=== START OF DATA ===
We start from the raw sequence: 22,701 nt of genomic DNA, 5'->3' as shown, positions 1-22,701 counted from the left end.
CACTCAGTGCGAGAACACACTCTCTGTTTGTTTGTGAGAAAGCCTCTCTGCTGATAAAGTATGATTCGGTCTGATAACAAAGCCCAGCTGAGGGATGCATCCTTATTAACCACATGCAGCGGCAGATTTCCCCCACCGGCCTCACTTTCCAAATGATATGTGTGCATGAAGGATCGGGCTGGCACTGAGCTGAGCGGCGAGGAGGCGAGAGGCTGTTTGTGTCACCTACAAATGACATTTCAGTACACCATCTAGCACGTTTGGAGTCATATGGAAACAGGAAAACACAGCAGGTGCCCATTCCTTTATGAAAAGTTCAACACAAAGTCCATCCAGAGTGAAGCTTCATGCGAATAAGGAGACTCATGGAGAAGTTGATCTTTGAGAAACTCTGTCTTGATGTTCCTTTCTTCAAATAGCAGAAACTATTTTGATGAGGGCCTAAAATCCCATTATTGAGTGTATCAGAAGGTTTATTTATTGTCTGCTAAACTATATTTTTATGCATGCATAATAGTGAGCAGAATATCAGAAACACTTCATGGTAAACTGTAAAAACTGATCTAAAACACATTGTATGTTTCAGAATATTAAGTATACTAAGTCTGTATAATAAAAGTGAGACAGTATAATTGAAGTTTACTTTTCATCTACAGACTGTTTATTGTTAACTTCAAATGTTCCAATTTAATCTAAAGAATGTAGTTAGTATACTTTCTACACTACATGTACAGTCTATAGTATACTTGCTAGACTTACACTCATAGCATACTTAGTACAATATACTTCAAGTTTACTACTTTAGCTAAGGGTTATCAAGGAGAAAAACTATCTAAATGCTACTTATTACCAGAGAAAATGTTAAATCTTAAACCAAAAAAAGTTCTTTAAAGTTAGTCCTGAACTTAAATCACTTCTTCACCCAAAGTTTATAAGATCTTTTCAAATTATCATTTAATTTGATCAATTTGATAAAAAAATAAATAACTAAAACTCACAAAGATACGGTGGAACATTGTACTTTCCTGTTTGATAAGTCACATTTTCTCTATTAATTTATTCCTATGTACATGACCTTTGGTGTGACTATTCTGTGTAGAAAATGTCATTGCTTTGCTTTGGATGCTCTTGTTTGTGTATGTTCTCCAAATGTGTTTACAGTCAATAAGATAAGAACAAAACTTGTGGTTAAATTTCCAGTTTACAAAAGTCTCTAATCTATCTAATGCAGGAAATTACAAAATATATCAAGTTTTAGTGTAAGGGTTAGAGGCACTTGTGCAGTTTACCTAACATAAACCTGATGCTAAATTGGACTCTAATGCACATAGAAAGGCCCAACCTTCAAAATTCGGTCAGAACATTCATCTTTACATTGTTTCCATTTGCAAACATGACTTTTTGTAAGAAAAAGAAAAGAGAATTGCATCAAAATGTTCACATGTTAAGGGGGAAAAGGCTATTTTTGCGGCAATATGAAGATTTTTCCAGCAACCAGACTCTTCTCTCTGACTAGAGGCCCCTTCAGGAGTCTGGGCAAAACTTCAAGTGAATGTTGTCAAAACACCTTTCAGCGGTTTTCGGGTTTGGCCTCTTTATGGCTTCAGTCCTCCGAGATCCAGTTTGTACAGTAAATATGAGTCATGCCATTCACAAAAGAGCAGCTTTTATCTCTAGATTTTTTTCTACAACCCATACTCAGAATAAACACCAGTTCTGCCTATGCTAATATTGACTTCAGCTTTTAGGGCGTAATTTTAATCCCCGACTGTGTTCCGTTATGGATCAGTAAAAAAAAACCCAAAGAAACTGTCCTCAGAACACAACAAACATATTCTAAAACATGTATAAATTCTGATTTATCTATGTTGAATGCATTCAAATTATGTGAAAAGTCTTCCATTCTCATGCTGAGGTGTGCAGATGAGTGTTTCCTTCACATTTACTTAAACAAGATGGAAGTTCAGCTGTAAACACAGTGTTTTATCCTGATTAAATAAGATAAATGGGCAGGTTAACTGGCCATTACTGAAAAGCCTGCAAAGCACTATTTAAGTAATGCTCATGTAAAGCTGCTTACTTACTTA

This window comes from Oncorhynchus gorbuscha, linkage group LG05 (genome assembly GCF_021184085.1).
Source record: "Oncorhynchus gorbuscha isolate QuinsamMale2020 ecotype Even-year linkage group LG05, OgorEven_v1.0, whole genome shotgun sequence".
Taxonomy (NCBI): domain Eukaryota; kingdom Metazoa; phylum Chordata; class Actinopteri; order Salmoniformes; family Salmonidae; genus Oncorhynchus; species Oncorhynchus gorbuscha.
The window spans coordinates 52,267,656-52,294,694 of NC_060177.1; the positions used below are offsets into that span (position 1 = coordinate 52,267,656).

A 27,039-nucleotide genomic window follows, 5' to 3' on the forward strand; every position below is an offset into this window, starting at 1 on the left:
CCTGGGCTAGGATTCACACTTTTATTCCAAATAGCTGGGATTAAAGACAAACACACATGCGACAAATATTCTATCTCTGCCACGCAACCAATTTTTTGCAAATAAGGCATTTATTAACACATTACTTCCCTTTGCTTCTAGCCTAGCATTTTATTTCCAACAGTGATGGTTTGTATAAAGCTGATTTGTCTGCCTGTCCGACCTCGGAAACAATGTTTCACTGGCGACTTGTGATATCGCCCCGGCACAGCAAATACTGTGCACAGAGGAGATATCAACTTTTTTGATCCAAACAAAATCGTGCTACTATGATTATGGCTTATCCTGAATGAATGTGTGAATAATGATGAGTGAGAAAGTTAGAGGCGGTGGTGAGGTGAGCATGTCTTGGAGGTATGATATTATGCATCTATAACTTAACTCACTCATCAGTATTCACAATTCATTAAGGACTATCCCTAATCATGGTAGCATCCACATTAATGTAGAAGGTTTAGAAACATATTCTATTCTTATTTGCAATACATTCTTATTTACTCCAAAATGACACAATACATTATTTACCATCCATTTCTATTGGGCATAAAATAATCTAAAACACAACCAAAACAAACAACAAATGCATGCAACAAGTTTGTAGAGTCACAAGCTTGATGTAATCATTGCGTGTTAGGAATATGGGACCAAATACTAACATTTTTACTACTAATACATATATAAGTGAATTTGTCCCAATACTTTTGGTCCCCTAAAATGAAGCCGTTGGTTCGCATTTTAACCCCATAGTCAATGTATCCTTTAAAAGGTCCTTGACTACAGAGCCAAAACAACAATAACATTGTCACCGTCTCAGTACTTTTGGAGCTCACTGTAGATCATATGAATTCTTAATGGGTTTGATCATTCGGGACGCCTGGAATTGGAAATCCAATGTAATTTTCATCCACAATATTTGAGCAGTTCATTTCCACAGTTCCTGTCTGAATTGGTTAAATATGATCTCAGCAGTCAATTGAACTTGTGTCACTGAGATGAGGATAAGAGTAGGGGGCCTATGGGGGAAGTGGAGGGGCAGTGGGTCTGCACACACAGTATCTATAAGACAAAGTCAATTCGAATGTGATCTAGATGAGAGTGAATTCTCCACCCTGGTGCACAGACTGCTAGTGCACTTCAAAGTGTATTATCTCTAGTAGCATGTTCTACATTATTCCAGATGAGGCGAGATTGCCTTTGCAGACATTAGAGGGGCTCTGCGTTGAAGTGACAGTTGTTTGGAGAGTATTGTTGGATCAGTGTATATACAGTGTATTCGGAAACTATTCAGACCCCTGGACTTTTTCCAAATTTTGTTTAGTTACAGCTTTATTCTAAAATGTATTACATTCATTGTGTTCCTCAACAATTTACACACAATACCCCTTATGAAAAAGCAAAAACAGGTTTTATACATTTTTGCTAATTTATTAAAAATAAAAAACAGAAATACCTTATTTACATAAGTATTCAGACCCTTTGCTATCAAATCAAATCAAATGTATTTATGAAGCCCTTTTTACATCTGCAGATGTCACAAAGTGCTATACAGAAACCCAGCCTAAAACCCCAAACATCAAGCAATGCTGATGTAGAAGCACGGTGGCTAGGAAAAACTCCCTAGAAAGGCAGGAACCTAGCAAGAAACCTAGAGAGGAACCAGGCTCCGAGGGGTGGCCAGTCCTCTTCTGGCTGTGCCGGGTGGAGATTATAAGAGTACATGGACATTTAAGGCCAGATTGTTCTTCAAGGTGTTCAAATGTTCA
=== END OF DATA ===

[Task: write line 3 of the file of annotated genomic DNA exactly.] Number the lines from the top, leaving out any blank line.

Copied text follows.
This window comes from Oncorhynchus gorbuscha, linkage group LG05 (genome assembly GCF_021184085.1).